GRAND RAPIDS, MI — To Grand Rapids police, ShotSpotter would be a tool in helping to reduce the city’s soaring gun violence.
To some community members, the gunfire detection system is “problematic mass surveillance technology” that is reactive to crime, not proactive solution in trying to combat the 2020 increase in shootings.
As a result of the competing viewpoints, the debate over the proposal to spend $500,000 on ShotSpotter has heated up recently. The final decision will be made by city commissioners.
“The ShotSpotter’s core purpose is to intimidate and overpolice 4 square miles of Grand Rapids that it is supposed to protect,” one person said during public comment at a city commission meeting this week. “To all the city commissioners listening, your constituents have already provided over 100 items of correspondence in opposition to the implementation of ShotSpotter. The people are speaking. It is time for you to listen.”
Police department leaders say the gunfire detection system won’t make the shootings disappear, but they contend it can be part of a multi-layered effort.
“The police department is not going to ignore the significant increase in gun violence that is affecting our neighborhoods,” Deputy Police Chief David Kiddle said. “We believe technology can be deployed fairly quickly and has the potential to disrupt the current trends. Technology is not always cheap, but we do believe it is cost effective.”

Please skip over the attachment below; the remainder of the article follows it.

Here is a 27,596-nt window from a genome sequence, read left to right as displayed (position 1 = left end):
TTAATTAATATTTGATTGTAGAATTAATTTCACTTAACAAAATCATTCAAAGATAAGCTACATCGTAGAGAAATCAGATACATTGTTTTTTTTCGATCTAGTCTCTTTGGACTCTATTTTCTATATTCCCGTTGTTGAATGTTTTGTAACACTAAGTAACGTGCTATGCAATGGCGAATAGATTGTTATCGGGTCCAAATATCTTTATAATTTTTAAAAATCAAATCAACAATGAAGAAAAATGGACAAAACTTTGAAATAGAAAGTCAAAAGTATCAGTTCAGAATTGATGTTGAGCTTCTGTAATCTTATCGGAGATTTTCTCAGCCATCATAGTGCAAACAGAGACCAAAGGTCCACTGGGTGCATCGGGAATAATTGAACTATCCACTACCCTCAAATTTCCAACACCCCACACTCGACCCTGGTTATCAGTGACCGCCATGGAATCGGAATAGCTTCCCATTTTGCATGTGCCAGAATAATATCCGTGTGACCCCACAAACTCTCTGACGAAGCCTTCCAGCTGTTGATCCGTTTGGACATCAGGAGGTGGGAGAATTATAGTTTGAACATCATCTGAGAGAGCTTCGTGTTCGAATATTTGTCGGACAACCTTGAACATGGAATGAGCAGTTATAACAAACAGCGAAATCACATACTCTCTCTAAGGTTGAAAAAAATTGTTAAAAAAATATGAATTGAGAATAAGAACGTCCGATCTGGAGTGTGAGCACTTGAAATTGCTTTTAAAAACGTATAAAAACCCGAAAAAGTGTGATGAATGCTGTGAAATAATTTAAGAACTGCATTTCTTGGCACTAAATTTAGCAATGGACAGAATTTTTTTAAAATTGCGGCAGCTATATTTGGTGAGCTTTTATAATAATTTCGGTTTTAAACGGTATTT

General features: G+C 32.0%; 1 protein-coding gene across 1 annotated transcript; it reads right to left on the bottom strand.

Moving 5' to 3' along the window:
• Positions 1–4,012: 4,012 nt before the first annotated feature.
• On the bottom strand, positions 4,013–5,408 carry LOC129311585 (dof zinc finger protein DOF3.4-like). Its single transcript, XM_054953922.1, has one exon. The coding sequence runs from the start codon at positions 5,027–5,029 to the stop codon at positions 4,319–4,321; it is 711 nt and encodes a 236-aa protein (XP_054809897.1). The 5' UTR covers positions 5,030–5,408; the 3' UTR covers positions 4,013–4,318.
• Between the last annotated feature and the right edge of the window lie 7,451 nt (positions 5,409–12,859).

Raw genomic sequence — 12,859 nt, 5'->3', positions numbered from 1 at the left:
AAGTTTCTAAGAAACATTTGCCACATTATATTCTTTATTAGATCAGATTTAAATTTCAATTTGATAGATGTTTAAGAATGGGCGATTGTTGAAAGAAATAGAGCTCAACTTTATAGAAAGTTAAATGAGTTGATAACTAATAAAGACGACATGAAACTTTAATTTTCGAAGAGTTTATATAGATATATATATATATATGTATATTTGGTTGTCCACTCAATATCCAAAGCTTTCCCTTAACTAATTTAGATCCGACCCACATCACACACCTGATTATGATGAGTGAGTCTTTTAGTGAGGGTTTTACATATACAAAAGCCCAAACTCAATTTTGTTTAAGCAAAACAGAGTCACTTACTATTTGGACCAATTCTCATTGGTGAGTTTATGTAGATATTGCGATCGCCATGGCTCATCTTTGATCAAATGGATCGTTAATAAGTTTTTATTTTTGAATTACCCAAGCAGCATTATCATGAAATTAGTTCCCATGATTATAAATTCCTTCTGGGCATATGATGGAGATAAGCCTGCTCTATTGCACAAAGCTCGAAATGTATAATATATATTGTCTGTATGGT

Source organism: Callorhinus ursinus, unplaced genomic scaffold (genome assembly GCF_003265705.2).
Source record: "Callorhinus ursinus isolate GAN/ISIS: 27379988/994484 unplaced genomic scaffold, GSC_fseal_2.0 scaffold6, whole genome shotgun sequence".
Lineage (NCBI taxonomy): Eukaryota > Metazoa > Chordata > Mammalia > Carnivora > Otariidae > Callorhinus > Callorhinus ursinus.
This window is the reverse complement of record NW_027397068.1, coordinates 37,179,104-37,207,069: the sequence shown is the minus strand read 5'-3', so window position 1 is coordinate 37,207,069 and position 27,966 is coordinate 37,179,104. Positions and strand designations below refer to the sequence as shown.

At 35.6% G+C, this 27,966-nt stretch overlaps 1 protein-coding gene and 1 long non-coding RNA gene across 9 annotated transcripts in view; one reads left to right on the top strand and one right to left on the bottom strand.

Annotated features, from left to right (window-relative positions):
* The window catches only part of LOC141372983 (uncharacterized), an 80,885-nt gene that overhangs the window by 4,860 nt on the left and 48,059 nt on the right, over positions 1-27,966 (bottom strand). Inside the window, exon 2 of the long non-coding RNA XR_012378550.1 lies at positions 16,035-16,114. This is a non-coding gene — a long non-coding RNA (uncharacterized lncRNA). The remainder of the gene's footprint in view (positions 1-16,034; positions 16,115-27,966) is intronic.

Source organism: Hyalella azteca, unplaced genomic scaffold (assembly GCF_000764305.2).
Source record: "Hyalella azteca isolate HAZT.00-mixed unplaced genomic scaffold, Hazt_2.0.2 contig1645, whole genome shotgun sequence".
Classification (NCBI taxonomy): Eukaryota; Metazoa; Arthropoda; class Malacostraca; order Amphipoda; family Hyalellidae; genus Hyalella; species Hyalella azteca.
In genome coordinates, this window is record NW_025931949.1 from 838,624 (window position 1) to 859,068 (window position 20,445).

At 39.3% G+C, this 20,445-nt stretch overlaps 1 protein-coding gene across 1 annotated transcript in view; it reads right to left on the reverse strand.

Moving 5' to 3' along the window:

The tentative date for city commissioners to consider a two-year contract with ShotSpotter is at their Nov. 17 meeting.
Several community members who oppose the purchase made their opinions known to city officials recently.
Those assessments from the community came in the forms of largely copy-and-pasted emails sent to the Grand Rapids City Commission for its Nov. 10, meeting. The commission received 279 communications in all opposed to ShotSpotter, and about two dozen people called in to oppose it as well.
Those same people also say the police department’s community engagement surrounding the proposed ShotSpotter system has been rushed, demanding a postponement of a purchase consideration until residents are better educated about the “implications” of the technology. Another contention was the potential use of federal coronavirus relief dollars on the program.